Among the potential costs of changing the inflation target, the credibility of the central bank is a chief concern. A change of the target may unmoor inflation expectations, especially if the private sector starts believing that further changes may occur again in the future.
We investigate indirectly to which extent such costs influence the respondents’ views by positing a hypothetical scenario in which the central bank starts inflation targeting with a clean slate. About 12 percentage points fewer respondents prefer no change in this hypothetical scenario than in current conditions. Most of those who change their view prefer to increase the target. Our conjecture is that the loss of credibility is the main cost of changing targets in current conditions.5
The determinants of the optimal inflation target
Schmitt-Grohé and Uribe (2010) have recently surveyed the academic literature on the optimal rate of inflation, which dates back at least to Friedman (1969).6 We asked respondents to ‘rank’ the factors determining the inflation target in terms of importance. We then considered the average scores by subsamples, split by preference for either keeping, decreasing, or increasing the current target. The ELB on monetary policy rates came out as a significantly more important factor for supporters of a target increase than for supporters of no change (see Table 4 in Ambrocio et al. 2022).
The equilibrium real interest rate
The debate on the secular decline of r* (Summers 2014), tightly related to the frequency of the ELB episodes, is a key factor behind the renewed interest in the optimal choice of the inflation target (Kiley and Roberts 2017).7 We find the respondents’ average estimate of r* in the full sample to be 0.6% (see Table 1). However, views on r* do not predict a preference for increasing the inflation target, not even among respondents who believe in a negative relationship between r* and the optimal inflation rate (Andrade et al. 2019).
Only 25% of the survey participants would like to increase the inflation target in response to a hypothetical one percentage point permanent decline in r*, while 34% would leave the target unchanged in such a scenario.8 This provides further evidence that many experts envision significant costs of changing the inflation target.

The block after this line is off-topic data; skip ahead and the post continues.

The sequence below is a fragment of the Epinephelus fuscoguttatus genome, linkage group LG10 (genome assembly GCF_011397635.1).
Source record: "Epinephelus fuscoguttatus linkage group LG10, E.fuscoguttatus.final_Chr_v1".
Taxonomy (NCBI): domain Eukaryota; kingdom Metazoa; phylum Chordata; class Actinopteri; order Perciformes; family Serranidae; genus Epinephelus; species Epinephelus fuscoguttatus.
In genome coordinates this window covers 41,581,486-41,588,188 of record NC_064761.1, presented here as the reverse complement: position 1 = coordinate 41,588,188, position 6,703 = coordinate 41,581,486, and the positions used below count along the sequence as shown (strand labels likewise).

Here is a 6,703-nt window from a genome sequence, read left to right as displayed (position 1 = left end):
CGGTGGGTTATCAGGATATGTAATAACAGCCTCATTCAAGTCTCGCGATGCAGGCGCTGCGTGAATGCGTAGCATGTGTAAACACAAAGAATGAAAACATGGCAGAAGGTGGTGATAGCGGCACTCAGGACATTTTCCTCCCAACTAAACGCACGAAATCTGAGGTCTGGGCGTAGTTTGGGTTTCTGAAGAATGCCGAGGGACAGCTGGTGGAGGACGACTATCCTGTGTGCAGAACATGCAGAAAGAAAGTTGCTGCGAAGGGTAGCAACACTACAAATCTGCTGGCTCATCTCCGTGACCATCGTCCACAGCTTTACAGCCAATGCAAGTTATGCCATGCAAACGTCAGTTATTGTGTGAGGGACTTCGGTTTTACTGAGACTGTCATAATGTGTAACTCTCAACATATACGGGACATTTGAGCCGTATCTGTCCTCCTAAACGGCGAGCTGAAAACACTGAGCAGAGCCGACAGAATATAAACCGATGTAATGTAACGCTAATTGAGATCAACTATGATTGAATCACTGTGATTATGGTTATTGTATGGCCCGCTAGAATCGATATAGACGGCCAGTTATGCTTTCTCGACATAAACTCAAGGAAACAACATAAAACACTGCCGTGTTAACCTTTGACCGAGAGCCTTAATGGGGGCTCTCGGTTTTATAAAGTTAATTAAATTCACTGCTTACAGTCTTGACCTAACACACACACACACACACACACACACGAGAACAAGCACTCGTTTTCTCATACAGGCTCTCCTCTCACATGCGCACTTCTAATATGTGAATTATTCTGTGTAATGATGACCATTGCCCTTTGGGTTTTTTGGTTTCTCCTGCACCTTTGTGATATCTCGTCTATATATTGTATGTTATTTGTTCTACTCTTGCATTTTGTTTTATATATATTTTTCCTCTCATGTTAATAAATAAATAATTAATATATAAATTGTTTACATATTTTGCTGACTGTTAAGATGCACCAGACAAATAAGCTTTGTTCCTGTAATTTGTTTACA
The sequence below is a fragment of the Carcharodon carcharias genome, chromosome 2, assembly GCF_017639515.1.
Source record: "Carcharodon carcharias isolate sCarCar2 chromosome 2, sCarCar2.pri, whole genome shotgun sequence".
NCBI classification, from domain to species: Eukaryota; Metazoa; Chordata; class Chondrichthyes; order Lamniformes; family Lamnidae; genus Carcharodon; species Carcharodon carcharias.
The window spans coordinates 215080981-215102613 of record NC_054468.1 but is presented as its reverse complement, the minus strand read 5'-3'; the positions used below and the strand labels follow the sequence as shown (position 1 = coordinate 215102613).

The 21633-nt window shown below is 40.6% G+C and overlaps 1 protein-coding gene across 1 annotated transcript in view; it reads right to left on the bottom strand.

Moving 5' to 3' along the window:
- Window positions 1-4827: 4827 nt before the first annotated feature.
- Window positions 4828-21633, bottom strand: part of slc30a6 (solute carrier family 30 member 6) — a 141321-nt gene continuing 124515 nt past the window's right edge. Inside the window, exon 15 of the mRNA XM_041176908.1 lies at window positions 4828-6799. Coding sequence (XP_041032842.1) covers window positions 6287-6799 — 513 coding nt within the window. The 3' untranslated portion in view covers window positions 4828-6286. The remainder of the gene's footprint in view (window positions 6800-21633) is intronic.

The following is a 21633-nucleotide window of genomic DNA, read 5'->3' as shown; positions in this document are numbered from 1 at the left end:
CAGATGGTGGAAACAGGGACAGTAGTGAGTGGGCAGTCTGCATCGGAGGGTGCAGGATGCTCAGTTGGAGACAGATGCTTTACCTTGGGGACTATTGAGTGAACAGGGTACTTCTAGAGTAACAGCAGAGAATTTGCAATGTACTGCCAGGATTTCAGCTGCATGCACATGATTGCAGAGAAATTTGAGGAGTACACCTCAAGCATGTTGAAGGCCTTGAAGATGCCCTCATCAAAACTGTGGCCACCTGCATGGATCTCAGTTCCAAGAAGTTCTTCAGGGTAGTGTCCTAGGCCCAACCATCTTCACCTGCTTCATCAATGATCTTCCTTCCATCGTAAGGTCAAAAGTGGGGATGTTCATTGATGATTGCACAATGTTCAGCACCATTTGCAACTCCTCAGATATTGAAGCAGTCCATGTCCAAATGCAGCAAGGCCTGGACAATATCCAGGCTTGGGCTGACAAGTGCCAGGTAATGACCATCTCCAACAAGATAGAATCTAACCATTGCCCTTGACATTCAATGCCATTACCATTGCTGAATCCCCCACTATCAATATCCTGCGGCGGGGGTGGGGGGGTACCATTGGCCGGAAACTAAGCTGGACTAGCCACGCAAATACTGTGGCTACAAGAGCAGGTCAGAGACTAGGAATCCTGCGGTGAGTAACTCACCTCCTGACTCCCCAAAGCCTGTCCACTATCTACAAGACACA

Table 1 Views on r*
On public debt and inflation
The high levels of government debt in many jurisdictions have rekindled discussions on the interaction between monetary and fiscal policy. Policy measures taken in response to the Covid crisis have further raised debt levels and thus made the issue even more pressing.9 As Teles and Tristani (2021) have pointed out, the financing of large fiscal shocks can also have implications for optimal inflation.
Motivated by such considerations, we investigate whether the public debt to GDP ratio in the respondent’s country of residence predicts a preference to raise the inflation target and find that to be the case.10 One interpretation is that a higher level of debt may require a higher inflation target to reduce its value in real terms.11
While the recent high-inflation environment may put the debate on changing the inflation target aside, our results should remain nonetheless useful to think about the trade-offs associated with changing the inflation target in the future.
Adam, K, E Gautier and H Weber (2022), “Why central banks should aim for a positive inflation target”, VoxEU.org, 6 June.
Ambrocio, G, A Ferrero, E Jokivuolle and K Ristolainen (2022), “What should the inflation target be? Views from 600 economists“, CEPR Discussion Paper 17289 and Bank of Finland Research Discussion Paper 7/2022.
Andrade, P, J Galí, H Le Bihan and J Matheron (2019), “The optimal inflation target and the natural rate of interest”, Brookings Papers on Economic Activity Fall 2019: 173-249.
Ball, L (2013), “The case for 4% inflation”, Central Bank Review 13: 17-31.
Bernanke, B (2010), “The economic outlook and monetary policy”, speech at the Jackson Hole Economic Policy Symposium.